Today is a dark day for the media both, both new and old.
News Corporation is shutting down The Daily, its pioneering tablet newspaper, this month. The all-digital publication launched early last year and was hailed as the next evolution of print media.
At just 99 cents per week, the cost of subscribing to The Daily was far less than most print newspapers. But the publication bled money like crazy and was nowhere near profitable at any point in its existence, even after axing 29% of its staff earlier this year.
The closing of The Daily comes as News Corp separates is business into two independent, publicly traded companies.
In keeping with the company's 60-year heritage of bringing news to the world, the publishing entity will retain the name News Corporation. The media and entertainment company, which began in earnest when Chairman and CEO Rupert Murdoch acquired 20th Century Fox and launched the Fox Network more than 25 years ago, will be named Fox Group.
"This is an incredibly exciting time, for me personally, and for our companies' ambitious futures," said Rupert Murdoch, who will become CEO of Fox Group. "The challenges we face in the publishing and media industries are great, but the opportunities are greater."
"From its launch, The Daily was a bold experiment in digital publishing and an amazing vehicle for innovation," Rupert added. "Unfortunately, our experience was that we could not find a large enough audience quickly enough to convince us the business model was sustainable in the long-term. Therefore we will take the very best of what we have learned at The Daily and apply it to all our properties."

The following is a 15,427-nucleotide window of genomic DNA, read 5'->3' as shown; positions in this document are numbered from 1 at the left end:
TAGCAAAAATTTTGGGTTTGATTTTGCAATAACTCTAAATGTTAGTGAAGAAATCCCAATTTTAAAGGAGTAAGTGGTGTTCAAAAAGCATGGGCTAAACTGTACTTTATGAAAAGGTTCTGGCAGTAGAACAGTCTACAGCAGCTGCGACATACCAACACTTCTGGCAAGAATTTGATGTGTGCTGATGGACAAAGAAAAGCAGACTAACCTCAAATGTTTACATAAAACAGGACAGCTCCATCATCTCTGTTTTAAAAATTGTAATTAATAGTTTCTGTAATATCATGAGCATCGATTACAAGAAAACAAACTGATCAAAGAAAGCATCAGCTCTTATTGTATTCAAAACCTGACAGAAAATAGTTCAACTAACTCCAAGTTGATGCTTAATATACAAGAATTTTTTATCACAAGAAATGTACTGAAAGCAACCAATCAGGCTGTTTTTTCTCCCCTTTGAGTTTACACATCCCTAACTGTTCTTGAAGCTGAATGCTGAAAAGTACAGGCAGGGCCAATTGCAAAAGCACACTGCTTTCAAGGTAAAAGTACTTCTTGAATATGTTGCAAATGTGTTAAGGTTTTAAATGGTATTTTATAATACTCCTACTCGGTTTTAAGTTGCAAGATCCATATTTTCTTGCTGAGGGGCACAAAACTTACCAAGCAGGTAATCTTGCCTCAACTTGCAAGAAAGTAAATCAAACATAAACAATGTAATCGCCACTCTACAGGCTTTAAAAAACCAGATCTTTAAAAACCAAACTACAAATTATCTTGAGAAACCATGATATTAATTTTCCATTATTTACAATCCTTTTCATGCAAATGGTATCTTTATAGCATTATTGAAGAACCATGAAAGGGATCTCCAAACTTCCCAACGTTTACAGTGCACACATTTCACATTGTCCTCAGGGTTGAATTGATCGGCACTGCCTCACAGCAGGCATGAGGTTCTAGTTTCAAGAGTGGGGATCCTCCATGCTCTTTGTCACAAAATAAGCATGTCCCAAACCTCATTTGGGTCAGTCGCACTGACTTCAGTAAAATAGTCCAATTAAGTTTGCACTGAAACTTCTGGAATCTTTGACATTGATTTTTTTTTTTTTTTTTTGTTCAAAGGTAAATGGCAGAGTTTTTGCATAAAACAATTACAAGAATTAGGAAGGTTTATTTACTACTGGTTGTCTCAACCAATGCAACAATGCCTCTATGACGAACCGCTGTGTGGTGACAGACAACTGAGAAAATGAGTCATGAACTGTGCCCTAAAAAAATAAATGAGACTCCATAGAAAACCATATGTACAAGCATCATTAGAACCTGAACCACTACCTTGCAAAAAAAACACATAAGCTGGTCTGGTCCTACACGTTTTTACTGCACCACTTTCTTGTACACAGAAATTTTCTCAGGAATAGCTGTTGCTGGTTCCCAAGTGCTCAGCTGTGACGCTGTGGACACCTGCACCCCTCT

Earlier this year, The Huffington Post launched Huffington, a weekly longform magazine for the iPad. But after just one month, the magazine switched from costing 99 cents per issue to being free. A similar idea with similar execution and the same end result—an all-digital publication that just can't convince readers to pay.
Meanwhile, the New York Times, perhaps North America's most iconic newspaper, is also in muddy waters. The American print publication announced another round of newsroom cost cuts.
Up to 30 editors will be asked to leave the company via buyout packages. If they choose not to, the NYT will proceed to involuntary filings.
“There is no getting around the hard news that the size of the newsroom staff must be reduced,” executive editor Jill Abramson wrote in a letter to staff. “I hope the needed savings can be achieved through voluntary buyouts but if not, I will be forced to go to layoffs among the excluded staff.”
It appears that both print and digital media are struggling to survive in today's world of cutthroat competition and ubiquitously free content.
Update: Here's an interesting piece on Gizmodo titled "What It Was Like Launching the Doomed iPad Magazine The Daily."